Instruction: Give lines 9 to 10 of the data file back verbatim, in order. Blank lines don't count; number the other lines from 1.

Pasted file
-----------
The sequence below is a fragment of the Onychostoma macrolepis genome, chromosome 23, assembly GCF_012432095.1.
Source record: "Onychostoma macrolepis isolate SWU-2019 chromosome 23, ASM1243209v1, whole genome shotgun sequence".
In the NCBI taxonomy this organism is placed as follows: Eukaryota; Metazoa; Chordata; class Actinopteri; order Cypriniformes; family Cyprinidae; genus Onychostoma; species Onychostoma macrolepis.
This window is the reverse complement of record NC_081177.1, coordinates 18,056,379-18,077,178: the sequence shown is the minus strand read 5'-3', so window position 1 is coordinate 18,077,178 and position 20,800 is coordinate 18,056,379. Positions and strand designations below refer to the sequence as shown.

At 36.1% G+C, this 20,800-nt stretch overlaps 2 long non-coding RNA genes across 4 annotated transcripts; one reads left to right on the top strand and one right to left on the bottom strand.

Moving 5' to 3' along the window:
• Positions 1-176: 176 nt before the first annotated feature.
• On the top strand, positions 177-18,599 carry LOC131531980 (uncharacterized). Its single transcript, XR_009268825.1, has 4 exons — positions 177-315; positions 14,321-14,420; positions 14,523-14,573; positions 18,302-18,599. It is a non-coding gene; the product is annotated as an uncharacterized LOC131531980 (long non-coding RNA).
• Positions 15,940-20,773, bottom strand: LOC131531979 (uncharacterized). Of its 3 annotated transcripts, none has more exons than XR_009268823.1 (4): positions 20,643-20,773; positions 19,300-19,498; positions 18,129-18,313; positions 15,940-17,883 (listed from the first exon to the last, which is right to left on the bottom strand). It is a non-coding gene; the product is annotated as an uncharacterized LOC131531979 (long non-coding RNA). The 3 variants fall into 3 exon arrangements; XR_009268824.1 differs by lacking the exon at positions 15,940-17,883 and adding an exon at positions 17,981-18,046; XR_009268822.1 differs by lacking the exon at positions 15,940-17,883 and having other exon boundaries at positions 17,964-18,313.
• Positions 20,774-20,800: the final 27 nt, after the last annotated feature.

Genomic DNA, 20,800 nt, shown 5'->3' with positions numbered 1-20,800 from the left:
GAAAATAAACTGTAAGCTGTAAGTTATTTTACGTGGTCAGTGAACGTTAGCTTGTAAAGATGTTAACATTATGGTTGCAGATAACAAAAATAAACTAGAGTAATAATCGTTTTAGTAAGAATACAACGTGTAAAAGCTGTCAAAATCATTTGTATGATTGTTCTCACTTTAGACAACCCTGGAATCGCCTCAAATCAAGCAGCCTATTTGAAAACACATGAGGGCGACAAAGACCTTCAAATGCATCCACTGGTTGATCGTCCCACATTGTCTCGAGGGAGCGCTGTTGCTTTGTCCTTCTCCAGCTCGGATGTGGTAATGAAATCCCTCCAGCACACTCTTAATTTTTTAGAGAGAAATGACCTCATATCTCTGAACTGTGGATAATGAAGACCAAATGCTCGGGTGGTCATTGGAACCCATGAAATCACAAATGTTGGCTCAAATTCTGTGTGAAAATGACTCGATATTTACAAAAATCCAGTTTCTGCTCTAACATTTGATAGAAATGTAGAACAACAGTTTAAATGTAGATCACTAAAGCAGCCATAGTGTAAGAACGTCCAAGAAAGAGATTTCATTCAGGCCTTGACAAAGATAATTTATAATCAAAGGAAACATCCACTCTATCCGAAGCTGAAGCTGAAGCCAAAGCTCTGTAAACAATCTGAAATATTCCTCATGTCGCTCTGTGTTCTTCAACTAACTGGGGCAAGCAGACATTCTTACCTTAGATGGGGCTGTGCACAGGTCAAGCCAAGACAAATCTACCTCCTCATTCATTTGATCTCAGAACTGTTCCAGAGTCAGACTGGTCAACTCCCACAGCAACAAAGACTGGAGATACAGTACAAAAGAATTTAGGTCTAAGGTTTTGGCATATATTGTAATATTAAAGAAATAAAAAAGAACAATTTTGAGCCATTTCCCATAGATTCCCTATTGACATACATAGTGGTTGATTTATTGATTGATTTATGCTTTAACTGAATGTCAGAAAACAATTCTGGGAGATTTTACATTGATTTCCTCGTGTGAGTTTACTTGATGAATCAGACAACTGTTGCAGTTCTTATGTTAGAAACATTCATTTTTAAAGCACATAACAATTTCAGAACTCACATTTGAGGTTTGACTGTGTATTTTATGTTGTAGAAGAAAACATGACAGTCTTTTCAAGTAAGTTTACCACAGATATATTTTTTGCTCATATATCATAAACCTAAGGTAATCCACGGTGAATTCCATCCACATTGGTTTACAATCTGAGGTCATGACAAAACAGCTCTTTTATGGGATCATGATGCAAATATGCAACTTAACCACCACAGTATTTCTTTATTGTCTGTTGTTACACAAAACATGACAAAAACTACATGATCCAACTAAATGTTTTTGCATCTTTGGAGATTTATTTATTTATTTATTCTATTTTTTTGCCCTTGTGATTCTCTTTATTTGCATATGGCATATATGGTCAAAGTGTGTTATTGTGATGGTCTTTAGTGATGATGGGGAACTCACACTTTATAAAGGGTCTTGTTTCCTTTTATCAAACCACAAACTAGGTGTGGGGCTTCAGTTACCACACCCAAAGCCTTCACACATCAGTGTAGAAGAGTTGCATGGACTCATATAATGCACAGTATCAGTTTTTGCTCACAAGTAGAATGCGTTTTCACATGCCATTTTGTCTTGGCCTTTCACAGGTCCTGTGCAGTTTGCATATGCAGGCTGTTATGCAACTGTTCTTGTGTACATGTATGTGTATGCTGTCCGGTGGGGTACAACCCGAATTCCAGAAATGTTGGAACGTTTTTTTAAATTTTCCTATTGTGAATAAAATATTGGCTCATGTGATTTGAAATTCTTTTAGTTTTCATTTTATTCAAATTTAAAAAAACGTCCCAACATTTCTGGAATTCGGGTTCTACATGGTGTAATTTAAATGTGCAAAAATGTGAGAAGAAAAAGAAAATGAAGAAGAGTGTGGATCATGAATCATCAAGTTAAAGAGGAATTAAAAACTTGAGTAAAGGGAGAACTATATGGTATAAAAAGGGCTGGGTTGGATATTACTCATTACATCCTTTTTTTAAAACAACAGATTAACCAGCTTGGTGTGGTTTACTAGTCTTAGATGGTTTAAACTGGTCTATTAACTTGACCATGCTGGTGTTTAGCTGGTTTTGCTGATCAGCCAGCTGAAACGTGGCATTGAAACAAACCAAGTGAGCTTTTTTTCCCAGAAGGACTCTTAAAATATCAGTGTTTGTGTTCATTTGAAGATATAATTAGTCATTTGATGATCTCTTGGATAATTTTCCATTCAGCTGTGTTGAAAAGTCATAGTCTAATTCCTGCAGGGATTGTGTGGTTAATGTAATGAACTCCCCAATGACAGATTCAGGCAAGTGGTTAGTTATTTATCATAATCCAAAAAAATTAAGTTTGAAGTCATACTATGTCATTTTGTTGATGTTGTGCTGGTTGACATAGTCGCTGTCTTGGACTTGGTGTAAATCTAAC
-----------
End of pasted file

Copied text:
• Positions 15,940-20,773, bottom strand: LOC131531979 (uncharacterized). Of its 3 annotated transcripts, none has more exons than XR_009268823.1 (4): positions 20,643-20,773; positions 19,300-19,498; positions 18,129-18,313; positions 15,940-17,883 (listed from the first exon to the last, which is right to left on the bottom strand). It is a non-coding gene; the product is annotated as an uncharacterized LOC131531979 (long non-coding RNA). The 3 variants fall into 3 exon arrangements; XR_009268824.1 differs by lacking the exon at positions 15,940-17,883 and adding an exon at positions 17,981-18,046; XR_009268822.1 differs by lacking the exon at positions 15,940-17,883 and having other exon boundaries at positions 17,964-18,313.
• Positions 20,774-20,800: the final 27 nt, after the last annotated feature.